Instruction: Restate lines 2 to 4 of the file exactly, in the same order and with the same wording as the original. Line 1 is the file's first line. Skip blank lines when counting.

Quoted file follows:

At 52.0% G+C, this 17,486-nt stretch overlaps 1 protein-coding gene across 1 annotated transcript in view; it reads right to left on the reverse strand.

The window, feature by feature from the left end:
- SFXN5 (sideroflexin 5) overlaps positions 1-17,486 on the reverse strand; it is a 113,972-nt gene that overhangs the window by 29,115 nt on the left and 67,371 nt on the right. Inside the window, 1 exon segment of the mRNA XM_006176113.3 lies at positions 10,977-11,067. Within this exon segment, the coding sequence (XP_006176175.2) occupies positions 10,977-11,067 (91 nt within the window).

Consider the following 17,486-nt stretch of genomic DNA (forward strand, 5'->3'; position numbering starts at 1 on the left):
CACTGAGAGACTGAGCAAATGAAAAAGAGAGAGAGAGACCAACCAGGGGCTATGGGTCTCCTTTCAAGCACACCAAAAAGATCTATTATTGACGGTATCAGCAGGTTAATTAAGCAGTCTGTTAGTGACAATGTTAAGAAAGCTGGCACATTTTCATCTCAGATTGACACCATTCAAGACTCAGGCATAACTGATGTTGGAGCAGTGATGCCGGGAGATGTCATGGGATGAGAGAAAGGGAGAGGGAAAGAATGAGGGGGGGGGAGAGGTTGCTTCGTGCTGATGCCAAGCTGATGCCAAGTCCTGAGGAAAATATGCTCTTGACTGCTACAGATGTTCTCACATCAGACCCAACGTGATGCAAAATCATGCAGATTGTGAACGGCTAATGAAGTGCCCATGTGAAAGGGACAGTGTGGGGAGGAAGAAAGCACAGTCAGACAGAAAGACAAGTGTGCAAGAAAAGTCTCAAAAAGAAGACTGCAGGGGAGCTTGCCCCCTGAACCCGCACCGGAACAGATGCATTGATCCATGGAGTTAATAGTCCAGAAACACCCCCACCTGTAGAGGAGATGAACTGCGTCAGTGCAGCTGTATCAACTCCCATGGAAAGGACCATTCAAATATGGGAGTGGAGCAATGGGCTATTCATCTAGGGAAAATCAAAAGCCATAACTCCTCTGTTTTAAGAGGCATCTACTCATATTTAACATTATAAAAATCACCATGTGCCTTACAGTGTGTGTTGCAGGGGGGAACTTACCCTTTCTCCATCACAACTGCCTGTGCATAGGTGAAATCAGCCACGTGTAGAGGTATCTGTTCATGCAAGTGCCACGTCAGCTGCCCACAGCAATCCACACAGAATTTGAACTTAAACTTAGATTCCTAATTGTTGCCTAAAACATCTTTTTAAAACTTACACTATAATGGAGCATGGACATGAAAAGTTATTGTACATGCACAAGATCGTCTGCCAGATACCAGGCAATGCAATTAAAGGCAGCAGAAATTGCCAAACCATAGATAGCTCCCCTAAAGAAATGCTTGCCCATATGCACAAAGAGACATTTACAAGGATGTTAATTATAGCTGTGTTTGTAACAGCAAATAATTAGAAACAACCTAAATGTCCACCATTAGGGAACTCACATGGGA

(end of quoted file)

The window, feature by feature from the left end:
- SFXN5 (sideroflexin 5) overlaps positions 1-17,486 on the reverse strand; it is a 113,972-nt gene that overhangs the window by 29,115 nt on the left and 67,371 nt on the right. Inside the window, 1 exon segment of the mRNA XM_006176113.3 lies at positions 10,977-11,067. Within this exon segment, the coding sequence (XP_006176175.2) occupies positions 10,977-11,067 (91 nt within the window).

Consider the following 17,486-nt stretch of genomic DNA (forward strand, 5'->3'; position numbering starts at 1 on the left):